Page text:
Film Review: Parker


There’s always something devilishly exciting about a new Jason Statham movie. Sure, it’s no Shakespeare, but the baldy British action star has enough charisma and faux-Cockney swagger to make films like The Expendables and the ludicrous Crank series entertaining, in that silly, popcorn-chomping sort of way.

Parker is no exception. Based on the novel ‘Flashfire’ from Donald E. Westlake’s hardboiled crime series, The Stath stars as the eponymous, hard-as-nails master thief with a questionable moral compass and a hulky scarred torso. After leading a successful million dollar heist on a local Ohio state fair, his crackerjack crew turn against him, leaving him bloodied, wounded and left for dead by the roadside. Unfortunately for them, Parker is seemingly indestructible, and limping with a vengeance. Deserting his girlfriend Claire (Emma Booth) and her Mafioso dad (a cameo from the gravelly voiced Nick Nolte), he hunts them down to the lavish Palm Beach Florida, and enlists a fledgling realtor Leslie (Jennifer Lopez), together they hatch a plan to catch his former crew whilst they undertake a jewellery auction heist.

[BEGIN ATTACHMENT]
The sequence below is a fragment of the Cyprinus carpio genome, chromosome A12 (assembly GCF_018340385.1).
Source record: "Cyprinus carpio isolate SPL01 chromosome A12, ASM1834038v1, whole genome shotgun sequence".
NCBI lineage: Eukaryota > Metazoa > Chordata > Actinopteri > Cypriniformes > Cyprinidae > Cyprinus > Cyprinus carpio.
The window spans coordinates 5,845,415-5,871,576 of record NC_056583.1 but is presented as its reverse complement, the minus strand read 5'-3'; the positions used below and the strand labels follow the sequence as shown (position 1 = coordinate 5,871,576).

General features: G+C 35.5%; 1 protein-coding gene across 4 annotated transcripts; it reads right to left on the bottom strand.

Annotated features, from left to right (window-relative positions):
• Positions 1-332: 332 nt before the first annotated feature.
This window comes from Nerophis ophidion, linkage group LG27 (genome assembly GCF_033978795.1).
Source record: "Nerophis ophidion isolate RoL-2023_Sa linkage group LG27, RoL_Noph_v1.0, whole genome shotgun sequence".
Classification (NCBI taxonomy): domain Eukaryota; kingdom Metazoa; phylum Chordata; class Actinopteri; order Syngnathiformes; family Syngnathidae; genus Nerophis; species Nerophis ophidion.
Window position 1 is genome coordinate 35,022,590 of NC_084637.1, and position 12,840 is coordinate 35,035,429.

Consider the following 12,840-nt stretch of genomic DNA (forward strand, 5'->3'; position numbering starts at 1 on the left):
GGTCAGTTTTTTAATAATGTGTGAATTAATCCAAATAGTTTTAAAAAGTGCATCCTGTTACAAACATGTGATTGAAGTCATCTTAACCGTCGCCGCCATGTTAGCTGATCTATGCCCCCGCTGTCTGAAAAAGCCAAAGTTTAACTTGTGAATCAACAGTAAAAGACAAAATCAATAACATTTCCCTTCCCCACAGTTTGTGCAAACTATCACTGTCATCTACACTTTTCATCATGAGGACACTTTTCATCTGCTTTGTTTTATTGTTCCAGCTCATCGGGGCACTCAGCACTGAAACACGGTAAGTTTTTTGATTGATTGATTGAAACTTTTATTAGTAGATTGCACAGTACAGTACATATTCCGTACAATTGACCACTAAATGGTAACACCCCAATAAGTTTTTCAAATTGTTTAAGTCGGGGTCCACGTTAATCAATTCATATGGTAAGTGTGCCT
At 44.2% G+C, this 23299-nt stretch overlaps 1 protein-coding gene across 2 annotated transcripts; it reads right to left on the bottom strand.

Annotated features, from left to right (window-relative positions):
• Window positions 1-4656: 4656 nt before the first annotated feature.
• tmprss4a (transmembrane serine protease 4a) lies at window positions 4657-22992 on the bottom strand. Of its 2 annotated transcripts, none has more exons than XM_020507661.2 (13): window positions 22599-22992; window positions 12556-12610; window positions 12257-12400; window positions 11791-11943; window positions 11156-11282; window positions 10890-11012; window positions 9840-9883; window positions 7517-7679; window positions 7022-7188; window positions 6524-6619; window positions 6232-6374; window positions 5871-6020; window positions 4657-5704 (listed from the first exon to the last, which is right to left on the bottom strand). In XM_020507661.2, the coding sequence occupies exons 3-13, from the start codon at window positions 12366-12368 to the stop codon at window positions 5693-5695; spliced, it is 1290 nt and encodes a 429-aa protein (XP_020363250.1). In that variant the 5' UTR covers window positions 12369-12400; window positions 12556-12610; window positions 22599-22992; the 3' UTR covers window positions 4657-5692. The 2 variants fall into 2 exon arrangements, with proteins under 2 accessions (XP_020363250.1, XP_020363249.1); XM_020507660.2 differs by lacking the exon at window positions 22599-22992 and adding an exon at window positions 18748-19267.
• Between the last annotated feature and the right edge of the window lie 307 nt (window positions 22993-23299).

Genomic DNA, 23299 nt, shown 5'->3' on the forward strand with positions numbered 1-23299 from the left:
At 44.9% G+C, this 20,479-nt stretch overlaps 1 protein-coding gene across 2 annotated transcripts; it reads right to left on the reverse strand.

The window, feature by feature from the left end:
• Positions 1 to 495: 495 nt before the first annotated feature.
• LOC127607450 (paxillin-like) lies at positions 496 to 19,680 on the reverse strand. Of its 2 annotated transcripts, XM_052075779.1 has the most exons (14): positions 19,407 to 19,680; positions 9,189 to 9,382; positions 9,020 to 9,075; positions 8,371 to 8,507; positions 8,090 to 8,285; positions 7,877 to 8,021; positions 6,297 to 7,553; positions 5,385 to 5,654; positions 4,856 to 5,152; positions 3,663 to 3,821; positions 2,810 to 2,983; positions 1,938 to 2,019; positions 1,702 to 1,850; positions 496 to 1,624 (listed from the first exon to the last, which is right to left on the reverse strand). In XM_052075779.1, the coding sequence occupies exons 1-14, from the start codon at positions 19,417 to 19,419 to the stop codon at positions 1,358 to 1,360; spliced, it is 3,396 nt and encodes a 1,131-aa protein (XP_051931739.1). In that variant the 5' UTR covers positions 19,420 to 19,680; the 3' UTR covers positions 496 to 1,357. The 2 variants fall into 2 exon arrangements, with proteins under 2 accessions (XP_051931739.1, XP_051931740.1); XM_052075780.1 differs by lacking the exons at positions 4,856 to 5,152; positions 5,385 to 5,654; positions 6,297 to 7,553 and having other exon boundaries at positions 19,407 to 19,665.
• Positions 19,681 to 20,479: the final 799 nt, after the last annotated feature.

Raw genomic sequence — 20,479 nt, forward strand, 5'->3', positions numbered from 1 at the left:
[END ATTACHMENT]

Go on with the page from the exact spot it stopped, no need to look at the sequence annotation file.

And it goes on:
The first thing worthy of mention is that the plot, like all good/bad action B-movies, is utter balderdash. What could a shrill real estate agent know about the criminal underworld? How could The Stath survive a point blank bullet wound to the chest. And, most preposterous of all, how could anyone ever believe the Brit’s lame Texan accent? Parker is the sort of film where you need to leave such questions of plausibility at the door, and just enjoy the gaudy action spectacle.

Helmed by the Oscar nominated director of The Devil’s Advocate and Ray, Taylor Hackford blends grisly film noir tropes with ultra-violent action set pieces. Getting off to a rollicking start, as the narrative takes prominence, Parker sluggishly tumbles through the two hour running time. It needs a good edit. Although J-Lo’s screen presence is magnetic, her character is entirely superfluous, attractive window dressing.

Is it a ‘good’ film. Of course not! The plot is derivative, the ‘stick ‘em up!’ dialogue cringe-worthy, and the characterisation ignominious. Nevertheless, it’s mindless entertainment, which you can’t help but succumb to.


Parker is released in cinemas across the UK & Ireland from Friday 8th March, 2013.

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